The Council on 22 June 2021 adopted conclusions on the EU’s intention to increase its role as a global maritime security provider. The EU depends on safe, clean and secure oceans and seas for all types of activities. This is why maritime security is a clear priority for the EU and its Member States.
The Council highlighted that climate change and environmental degradation have increasing implications for international stability, including maritime security and maritime infrastructure, and require an urgent collective response. Further research is needed on the impact of climate change on maritime security.
In the face of emerging disruptive technologies, the Council stressed the need to enhance cybersecurity across all maritime sectors, and to step up efforts to increase resilience against cyber-attacks. In this sense, the Council underlined that maritime security should be addressed under the Strategic Compass, helping to further develop the common European security and defence culture.
Maritime security aims to ensure a free and peaceful use of the seas and is a prerequisite for safe, clean and secure oceans and seas for all types of activities, and a clear priority for the European Union (EU) and its Member States for the protection of their strategic interests. ECOPNET (European Cooperation and Partnership Network) underlines that sea-dumped chemical and conventional munitions and unexploded ordnance pose a high risk for the environment, human health and economic activities at sea and encourages the Commission and Member States to strengthen their efforts and cooperation.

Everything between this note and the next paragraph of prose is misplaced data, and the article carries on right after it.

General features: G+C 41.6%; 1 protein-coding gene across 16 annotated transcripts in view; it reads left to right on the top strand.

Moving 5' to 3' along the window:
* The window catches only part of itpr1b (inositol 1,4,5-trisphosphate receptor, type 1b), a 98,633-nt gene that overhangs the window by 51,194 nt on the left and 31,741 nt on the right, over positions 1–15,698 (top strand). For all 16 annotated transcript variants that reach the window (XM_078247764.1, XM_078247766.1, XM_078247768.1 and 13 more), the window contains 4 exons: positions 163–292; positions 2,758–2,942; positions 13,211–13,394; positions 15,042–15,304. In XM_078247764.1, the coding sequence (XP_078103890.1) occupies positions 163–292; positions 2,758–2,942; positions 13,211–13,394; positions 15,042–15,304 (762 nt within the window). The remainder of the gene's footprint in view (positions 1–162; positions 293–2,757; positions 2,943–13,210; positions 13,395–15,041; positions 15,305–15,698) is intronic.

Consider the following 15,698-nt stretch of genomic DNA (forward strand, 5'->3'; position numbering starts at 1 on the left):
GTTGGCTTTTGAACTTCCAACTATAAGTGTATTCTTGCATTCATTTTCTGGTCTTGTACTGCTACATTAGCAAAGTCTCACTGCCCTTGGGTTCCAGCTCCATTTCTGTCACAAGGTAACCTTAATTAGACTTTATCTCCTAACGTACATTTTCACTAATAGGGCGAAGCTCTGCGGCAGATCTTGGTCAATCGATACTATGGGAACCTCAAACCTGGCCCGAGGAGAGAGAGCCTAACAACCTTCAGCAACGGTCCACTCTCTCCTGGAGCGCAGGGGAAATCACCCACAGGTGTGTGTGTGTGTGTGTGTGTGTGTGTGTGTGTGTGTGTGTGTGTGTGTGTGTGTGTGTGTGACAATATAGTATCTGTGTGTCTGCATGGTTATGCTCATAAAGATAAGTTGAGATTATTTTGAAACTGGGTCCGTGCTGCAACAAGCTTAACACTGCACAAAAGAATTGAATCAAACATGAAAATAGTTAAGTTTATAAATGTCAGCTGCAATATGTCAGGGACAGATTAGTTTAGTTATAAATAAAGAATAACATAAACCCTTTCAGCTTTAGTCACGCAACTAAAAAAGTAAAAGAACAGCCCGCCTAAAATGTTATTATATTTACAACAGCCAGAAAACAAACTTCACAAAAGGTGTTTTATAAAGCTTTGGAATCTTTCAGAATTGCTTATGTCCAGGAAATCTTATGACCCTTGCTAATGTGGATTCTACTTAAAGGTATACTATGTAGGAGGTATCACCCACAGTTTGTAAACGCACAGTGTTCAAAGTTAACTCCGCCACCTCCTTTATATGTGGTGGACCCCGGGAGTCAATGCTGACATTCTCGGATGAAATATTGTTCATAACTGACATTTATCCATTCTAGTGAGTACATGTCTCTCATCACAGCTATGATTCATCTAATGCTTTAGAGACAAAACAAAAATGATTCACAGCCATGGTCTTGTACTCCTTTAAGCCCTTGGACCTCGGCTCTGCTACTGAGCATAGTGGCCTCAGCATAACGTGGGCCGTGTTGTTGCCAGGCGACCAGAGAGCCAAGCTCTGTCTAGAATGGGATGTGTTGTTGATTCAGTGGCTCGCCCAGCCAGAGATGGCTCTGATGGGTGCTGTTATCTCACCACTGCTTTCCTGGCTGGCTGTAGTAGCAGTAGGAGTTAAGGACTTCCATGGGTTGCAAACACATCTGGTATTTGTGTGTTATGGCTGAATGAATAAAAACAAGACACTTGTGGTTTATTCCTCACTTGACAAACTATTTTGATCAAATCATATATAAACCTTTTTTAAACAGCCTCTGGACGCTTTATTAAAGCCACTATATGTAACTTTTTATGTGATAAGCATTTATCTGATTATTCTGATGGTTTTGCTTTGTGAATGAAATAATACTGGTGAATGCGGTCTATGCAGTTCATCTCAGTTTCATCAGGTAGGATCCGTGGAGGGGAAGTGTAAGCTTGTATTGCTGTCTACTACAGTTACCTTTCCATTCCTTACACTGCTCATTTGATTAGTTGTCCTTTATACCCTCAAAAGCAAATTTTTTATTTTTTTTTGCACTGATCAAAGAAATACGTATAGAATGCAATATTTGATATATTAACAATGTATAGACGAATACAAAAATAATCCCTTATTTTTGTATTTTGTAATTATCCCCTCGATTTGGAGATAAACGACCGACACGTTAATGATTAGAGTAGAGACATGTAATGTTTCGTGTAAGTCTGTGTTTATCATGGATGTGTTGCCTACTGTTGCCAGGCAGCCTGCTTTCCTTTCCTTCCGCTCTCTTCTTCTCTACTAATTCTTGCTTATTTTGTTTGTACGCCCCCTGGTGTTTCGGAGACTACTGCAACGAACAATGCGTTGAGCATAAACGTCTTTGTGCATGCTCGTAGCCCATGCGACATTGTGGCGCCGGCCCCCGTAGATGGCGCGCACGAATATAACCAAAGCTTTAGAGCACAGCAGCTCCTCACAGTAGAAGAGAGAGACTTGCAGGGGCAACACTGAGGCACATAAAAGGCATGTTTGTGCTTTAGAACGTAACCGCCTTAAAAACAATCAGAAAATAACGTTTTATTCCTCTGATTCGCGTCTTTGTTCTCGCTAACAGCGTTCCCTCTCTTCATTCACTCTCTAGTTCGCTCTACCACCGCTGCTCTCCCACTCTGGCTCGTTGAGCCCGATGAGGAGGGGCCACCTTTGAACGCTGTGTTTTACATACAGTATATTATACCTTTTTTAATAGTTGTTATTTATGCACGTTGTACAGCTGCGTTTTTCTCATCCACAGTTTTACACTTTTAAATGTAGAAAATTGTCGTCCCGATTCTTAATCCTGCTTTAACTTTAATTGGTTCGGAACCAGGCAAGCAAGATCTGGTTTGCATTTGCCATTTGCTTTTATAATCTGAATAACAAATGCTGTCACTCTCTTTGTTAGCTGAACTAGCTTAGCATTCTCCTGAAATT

The Council welcomed the development of the Common Information Sharing Environment (CISE) for maritime surveillance, asking the Commission to continue its efforts to develop this initiative in cooperation with Member States and the relevant EU agencies.
It is highlighted that the EU Maritime Security Strategy (EUMSS) and its revised action plan directly contribute to the implementation of the UN 2030 Agenda for Sustainable Development, the European Green Deal, the EU Global Strategy, the EU’s International Ocean Governance Agenda and other policies.
The Council supported the swift and full implementation of the pilot case of the Coordinated Maritime Presences (CMP) concept in the Gulf of Guinea and is also committed to strengthening partnerships with international organisations, such as the United Nations, NATO and other regional partners, in order to secure free and peaceful use of the global maritime domain.
The Council conclusions on maritime security follow the revised European Union Maritime Security Strategy Action Plan of 2018.
Source: Council of the EU Press Releases